Greg J. Neil

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A single experiment is reported that investigated implicit learning using a conjunctive rule set applied to natural words. Participants memorized a training list consisting of words that were either rare-concrete and common-abstract or common-concrete and rare-abstract. At test, they were told of the rule set, but not told what it was. Instead, they were(More)
Biometric iris recognition systems are widely used for a range of identity recognition applications and have been shown to perform with high accuracy. For large-scale deployments, however, system enhancements leading to a reduction in error rates are continually sought. In this paper we investigate the performance of human verification of iris images and(More)
This paper presents a new approach to user identity currently being explored within the SuperIdentity project and outlines the specific role that biometric measurements can contribute towards a modelling process. The SuperIdentity project aims to define a novel holistic model wherein the proven strengths of relationships between facets of identity are(More)
Two experiments are presented to explore the limits when matching a sample to a suspect utilising the hand as a novel biometric. The results of Experiment 1 revealed that novice participants were able to match hands at above-chance levels as viewpoint changed. Notably, a moderate change in viewpoint had no notable effect, but a more substantial change in(More)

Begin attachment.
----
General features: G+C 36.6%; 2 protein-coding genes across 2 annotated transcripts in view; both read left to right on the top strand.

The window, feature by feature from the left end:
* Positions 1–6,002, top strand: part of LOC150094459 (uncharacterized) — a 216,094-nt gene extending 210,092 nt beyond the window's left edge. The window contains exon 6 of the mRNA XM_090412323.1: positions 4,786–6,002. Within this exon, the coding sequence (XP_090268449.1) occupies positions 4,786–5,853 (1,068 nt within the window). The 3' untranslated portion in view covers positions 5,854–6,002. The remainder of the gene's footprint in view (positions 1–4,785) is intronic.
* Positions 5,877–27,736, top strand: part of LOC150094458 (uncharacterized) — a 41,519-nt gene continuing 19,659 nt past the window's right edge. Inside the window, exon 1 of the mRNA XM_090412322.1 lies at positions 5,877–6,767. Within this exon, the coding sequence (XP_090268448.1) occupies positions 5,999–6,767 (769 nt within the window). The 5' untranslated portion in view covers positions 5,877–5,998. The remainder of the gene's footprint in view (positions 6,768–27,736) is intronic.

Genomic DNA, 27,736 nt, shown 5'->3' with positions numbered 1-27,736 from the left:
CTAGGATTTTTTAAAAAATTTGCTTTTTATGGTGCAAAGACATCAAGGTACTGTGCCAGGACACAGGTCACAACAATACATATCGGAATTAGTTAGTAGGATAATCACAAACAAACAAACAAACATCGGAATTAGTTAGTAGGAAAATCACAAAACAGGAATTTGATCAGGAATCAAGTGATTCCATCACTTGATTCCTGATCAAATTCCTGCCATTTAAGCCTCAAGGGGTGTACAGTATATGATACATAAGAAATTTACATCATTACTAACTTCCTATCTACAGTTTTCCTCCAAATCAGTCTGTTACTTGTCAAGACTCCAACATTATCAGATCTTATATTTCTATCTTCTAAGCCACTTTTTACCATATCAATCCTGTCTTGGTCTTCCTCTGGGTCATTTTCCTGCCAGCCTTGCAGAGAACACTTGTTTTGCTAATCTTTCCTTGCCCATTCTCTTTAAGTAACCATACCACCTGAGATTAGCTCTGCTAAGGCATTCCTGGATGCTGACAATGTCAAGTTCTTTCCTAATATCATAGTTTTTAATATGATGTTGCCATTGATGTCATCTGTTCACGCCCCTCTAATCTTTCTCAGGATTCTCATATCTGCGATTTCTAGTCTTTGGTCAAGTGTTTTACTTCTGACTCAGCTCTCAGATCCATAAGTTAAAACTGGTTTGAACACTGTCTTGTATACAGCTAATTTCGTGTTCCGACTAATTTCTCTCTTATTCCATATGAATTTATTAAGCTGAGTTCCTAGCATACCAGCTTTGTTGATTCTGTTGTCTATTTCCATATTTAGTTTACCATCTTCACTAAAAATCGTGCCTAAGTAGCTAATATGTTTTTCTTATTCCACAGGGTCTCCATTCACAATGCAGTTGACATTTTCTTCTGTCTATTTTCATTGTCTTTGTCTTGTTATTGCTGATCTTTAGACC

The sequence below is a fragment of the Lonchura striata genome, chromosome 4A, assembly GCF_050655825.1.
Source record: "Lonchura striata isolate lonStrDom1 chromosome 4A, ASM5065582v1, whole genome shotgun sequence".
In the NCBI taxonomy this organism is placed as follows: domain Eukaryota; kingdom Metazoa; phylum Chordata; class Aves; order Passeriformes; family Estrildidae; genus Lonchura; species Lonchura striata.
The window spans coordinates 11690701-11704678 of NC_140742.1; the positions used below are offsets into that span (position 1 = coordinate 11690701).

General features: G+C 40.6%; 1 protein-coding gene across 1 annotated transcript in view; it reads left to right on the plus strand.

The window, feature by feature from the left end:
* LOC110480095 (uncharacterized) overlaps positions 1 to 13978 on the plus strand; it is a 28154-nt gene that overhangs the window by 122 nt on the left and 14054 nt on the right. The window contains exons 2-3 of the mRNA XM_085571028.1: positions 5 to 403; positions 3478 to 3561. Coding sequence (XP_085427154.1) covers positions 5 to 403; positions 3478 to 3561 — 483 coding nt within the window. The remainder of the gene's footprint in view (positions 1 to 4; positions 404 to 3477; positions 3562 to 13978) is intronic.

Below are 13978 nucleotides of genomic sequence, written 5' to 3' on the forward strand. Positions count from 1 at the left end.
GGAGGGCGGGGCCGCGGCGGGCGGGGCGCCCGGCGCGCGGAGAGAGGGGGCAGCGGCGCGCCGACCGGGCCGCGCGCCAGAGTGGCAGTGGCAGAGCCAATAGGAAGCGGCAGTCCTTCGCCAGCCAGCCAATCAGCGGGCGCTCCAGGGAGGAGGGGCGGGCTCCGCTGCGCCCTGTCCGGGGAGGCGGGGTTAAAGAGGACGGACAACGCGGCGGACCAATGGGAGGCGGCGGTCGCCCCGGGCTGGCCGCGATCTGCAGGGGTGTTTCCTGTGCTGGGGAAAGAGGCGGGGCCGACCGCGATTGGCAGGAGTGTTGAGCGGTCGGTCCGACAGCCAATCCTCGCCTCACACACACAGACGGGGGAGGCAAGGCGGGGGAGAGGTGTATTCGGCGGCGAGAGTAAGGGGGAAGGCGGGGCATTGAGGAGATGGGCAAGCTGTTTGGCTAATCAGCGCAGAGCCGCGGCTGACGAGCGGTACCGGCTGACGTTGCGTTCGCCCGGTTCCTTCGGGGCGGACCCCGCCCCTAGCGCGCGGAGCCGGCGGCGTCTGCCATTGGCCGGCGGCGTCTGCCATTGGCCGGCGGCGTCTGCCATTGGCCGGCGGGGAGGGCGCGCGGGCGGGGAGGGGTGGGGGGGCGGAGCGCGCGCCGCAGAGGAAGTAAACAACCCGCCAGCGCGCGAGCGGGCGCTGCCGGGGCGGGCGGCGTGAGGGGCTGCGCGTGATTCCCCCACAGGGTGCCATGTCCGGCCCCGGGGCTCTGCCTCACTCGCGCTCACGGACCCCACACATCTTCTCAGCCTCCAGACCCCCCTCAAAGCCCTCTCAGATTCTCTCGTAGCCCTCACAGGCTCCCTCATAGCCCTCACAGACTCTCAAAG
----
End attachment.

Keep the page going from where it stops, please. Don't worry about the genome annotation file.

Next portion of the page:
The results of two experiments are presented in which participants engaged in a face-recognition or a voice-recognition task. The stimuli were face-voice pairs in which the face and voice were co-presented and were either "matched" (same person), "related" (two highly associated people), or "mismatched" (two unrelated people). Analysis in both experiments(More)
We report 4 experiments investigating auditory hindsight bias-the tendency to overestimate the intelligibility of distorted auditory stimuli after learning their identity. An associative priming manipulation was used to vary the amount of processing fluency independently of prior target knowledge. For hypothetical designs, in which hindsight judgments are(More)
Recent literature has raised the suggestion that voice recognition runs in parallel to face recognition. As a result, a prediction can be made that voices should prime faces and faces should prime voices. A traditional associative priming paradigm was used in two studies to explore within-modality priming and cross-modality priming. In the within-modality(More)
The results of two experiments are presented which explore the effect of distractor items on face and voice recognition. Following from the suggestion that voice processing is relatively weak compared to face processing, it was anticipated that voice recognition would be more affected by the presentation of distractor items between study and test compared(More)